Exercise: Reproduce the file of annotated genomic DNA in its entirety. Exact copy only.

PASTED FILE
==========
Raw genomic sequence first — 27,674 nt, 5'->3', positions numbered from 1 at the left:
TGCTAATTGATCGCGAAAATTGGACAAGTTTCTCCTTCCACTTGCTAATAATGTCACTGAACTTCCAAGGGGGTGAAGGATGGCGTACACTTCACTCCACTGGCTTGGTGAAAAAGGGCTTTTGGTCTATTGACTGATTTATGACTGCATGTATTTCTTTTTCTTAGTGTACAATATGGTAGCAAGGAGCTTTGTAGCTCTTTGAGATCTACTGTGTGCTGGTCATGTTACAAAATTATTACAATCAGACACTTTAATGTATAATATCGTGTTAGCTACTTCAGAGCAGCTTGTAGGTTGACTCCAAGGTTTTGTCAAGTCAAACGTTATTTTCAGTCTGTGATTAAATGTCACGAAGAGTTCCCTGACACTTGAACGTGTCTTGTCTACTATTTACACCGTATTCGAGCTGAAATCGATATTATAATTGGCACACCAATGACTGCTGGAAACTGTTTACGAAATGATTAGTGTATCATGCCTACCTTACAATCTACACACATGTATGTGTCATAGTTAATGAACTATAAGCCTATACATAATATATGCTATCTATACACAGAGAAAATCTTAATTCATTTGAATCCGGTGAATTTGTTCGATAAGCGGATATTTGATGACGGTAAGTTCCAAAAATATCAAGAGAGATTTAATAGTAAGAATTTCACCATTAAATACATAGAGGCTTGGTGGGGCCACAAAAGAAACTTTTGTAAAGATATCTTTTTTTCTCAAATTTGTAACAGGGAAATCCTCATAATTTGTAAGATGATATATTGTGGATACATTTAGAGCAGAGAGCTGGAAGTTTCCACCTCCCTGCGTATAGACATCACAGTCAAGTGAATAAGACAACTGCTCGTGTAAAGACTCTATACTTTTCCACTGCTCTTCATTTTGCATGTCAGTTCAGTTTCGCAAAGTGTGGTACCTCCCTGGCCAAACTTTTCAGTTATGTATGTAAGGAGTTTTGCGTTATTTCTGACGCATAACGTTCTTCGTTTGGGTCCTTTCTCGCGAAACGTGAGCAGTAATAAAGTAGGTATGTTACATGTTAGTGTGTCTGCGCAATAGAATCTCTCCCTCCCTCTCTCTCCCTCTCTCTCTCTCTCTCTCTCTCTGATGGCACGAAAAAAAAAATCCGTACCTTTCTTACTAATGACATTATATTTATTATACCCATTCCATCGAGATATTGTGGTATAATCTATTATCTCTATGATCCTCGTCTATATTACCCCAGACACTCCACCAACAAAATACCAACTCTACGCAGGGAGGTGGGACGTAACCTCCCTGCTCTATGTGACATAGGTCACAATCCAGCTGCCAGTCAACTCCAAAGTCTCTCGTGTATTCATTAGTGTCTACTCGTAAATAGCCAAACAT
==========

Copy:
Raw genomic sequence first — 27,674 nt, 5'->3', positions numbered from 1 at the left:
TGCTAATTGATCGCGAAAATTGGACAAGTTTCTCCTTCCACTTGCTAATAATGTCACTGAACTTCCAAGGGGGTGAAGGATGGCGTACACTTCACTCCACTGGCTTGGTGAAAAAGGGCTTTTGGTCTATTGACTGATTTATGACTGCATGTATTTCTTTTTCTTAGTGTACAATATGGTAGCAAGGAGCTTTGTAGCTCTTTGAGATCTACTGTGTGCTGGTCATGTTACAAAATTATTACAATCAGACACTTTAATGTATAATATCGTGTTAGCTACTTCAGAGCAGCTTGTAGGTTGACTCCAAGGTTTTGTCAAGTCAAACGTTATTTTCAGTCTGTGATTAAATGTCACGAAGAGTTCCCTGACACTTGAACGTGTCTTGTCTACTATTTACACCGTATTCGAGCTGAAATCGATATTATAATTGGCACACCAATGACTGCTGGAAACTGTTTACGAAATGATTAGTGTATCATGCCTACCTTACAATCTACACACATGTATGTGTCATAGTTAATGAACTATAAGCCTATACATAATATATGCTATCTATACACAGAGAAAATCTTAATTCATTTGAATCCGGTGAATTTGTTCGATAAGCGGATATTTGATGACGGTAAGTTCCAAAAATATCAAGAGAGATTTAATAGTAAGAATTTCACCATTAAATACATAGAGGCTTGGTGGGGCCACAAAAGAAACTTTTGTAAAGATATCTTTTTTTCTCAAATTTGTAACAGGGAAATCCTCATAATTTGTAAGATGATATATTGTGGATACATTTAGAGCAGAGAGCTGGAAGTTTCCACCTCCCTGCGTATAGACATCACAGTCAAGTGAATAAGACAACTGCTCGTGTAAAGACTCTATACTTTTCCACTGCTCTTCATTTTGCATGTCAGTTCAGTTTCGCAAAGTGTGGTACCTCCCTGGCCAAACTTTTCAGTTATGTATGTAAGGAGTTTTGCGTTATTTCTGACGCATAACGTTCTTCGTTTGGGTCCTTTCTCGCGAAACGTGAGCAGTAATAAAGTAGGTATGTTACATGTTAGTGTGTCTGCGCAATAGAATCTCTCCCTCCCTCTCTCTCCCTCTCTCTCTCTCTCTCTCTCTCTGATGGCACGAAAAAAAAAATCCGTACCTTTCTTACTAATGACATTATATTTATTATACCCATTCCATCGAGATATTGTGGTATAATCTATTATCTCTATGATCCTCGTCTATATTACCCCAGACACTCCACCAACAAAATACCAACTCTACGCAGGGAGGTGGGACGTAACCTCCCTGCTCTATGTGACATAGGTCACAATCCAGCTGCCAGTCAACTCCAAAGTCTCTCGTGTATTCATTAGTGTCTACTCGTAAATAGCCAAACAT